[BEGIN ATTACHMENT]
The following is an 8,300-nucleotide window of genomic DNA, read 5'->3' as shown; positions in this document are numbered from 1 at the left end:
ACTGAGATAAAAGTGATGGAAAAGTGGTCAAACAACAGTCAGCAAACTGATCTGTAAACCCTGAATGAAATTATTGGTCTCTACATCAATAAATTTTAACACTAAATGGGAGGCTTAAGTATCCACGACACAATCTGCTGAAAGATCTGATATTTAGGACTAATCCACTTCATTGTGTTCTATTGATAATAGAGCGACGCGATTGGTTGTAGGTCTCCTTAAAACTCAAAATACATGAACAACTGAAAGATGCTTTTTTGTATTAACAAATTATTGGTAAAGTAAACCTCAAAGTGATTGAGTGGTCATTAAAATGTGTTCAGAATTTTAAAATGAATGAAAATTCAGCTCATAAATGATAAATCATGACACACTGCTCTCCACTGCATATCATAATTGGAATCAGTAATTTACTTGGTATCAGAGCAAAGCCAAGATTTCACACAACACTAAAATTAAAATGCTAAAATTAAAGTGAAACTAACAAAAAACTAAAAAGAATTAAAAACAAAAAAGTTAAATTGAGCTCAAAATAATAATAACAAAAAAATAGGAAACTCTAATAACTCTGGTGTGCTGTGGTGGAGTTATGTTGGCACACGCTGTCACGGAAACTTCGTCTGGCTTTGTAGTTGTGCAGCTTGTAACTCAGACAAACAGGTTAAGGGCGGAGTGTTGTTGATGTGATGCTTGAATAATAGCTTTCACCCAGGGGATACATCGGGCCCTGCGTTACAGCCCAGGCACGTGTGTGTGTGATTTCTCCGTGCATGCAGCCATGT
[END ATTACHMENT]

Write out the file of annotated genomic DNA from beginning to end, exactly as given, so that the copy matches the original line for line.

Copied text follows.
The following is an 8,300-nucleotide window of genomic DNA, read 5'->3' as shown; positions in this document are numbered from 1 at the left end:
ACTGAGATAAAAGTGATGGAAAAGTGGTCAAACAACAGTCAGCAAACTGATCTGTAAACCCTGAATGAAATTATTGGTCTCTACATCAATAAATTTTAACACTAAATGGGAGGCTTAAGTATCCACGACACAATCTGCTGAAAGATCTGATATTTAGGACTAATCCACTTCATTGTGTTCTATTGATAATAGAGCGACGCGATTGGTTGTAGGTCTCCTTAAAACTCAAAATACATGAACAACTGAAAGATGCTTTTTTGTATTAACAAATTATTGGTAAAGTAAACCTCAAAGTGATTGAGTGGTCATTAAAATGTGTTCAGAATTTTAAAATGAATGAAAATTCAGCTCATAAATGATAAATCATGACACACTGCTCTCCACTGCATATCATAATTGGAATCAGTAATTTACTTGGTATCAGAGCAAAGCCAAGATTTCACACAACACTAAAATTAAAATGCTAAAATTAAAGTGAAACTAACAAAAAACTAAAAAGAATTAAAAACAAAAAAGTTAAATTGAGCTCAAAATAATAATAACAAAAAAATAGGAAACTCTAATAACTCTGGTGTGCTGTGGTGGAGTTATGTTGGCACACGCTGTCACGGAAACTTCGTCTGGCTTTGTAGTTGTGCAGCTTGTAACTCAGACAAACAGGTTAAGGGCGGAGTGTTGTTGATGTGATGCTTGAATAATAGCTTTCACCCAGGGGATACATCGGGCCCTGCGTTACAGCCCAGGCACGTGTGTGTGTGATTTCTCCGTGCATGCAGCCATGT